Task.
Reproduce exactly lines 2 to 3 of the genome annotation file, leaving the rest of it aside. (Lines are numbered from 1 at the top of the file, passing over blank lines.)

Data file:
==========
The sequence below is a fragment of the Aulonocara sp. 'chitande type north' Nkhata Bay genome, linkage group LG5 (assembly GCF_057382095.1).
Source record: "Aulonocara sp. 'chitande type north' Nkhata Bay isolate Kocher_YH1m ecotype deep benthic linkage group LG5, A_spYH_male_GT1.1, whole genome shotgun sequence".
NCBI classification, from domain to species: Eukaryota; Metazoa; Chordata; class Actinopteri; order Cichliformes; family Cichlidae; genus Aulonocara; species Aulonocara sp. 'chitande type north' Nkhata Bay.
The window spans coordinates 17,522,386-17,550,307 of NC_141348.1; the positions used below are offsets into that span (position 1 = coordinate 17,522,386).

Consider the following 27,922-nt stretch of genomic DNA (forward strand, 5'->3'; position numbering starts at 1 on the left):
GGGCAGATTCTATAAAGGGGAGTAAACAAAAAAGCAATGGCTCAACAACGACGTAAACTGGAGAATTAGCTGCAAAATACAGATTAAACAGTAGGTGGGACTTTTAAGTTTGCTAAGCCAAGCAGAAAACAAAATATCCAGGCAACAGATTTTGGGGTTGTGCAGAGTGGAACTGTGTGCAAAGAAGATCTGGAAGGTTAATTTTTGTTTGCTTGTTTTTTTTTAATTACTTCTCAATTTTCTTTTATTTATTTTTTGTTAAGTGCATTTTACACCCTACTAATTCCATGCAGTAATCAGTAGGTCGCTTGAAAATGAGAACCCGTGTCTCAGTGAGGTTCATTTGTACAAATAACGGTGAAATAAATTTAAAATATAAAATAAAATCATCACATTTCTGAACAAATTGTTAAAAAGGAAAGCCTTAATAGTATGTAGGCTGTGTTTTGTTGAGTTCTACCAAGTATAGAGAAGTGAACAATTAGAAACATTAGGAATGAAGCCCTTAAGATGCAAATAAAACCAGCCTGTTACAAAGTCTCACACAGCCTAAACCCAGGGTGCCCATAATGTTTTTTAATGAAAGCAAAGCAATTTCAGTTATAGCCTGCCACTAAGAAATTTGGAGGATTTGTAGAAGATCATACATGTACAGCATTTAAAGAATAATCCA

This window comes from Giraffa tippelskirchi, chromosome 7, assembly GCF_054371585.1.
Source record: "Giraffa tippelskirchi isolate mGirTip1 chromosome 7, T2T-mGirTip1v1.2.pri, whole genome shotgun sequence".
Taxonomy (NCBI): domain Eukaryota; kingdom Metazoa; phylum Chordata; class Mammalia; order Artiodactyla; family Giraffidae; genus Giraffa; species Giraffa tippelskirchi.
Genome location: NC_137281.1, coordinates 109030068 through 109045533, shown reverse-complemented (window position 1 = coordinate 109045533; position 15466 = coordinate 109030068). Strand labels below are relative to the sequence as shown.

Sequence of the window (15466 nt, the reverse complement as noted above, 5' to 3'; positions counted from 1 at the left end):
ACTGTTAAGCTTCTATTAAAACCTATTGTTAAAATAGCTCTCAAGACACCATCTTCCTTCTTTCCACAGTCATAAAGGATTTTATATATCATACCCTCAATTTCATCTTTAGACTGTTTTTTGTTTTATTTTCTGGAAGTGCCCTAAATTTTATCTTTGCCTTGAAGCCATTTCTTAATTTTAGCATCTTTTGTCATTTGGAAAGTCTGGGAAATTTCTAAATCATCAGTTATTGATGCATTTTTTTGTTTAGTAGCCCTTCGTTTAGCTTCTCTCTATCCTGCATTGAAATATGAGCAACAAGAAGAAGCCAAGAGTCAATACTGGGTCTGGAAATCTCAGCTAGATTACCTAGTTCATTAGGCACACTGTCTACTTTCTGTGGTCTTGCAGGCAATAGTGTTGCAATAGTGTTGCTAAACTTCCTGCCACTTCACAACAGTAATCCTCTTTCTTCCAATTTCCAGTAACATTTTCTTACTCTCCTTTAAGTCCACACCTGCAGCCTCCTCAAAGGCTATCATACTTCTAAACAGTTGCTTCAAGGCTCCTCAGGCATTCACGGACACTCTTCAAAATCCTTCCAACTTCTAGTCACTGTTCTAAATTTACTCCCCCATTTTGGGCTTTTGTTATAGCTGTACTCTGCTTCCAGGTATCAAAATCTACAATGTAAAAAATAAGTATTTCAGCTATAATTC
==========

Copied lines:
Source record: "Aulonocara sp. 'chitande type north' Nkhata Bay isolate Kocher_YH1m ecotype deep benthic linkage group LG5, A_spYH_male_GT1.1, whole genome shotgun sequence".
NCBI classification, from domain to species: Eukaryota; Metazoa; Chordata; class Actinopteri; order Cichliformes; family Cichlidae; genus Aulonocara; species Aulonocara sp. 'chitande type north' Nkhata Bay.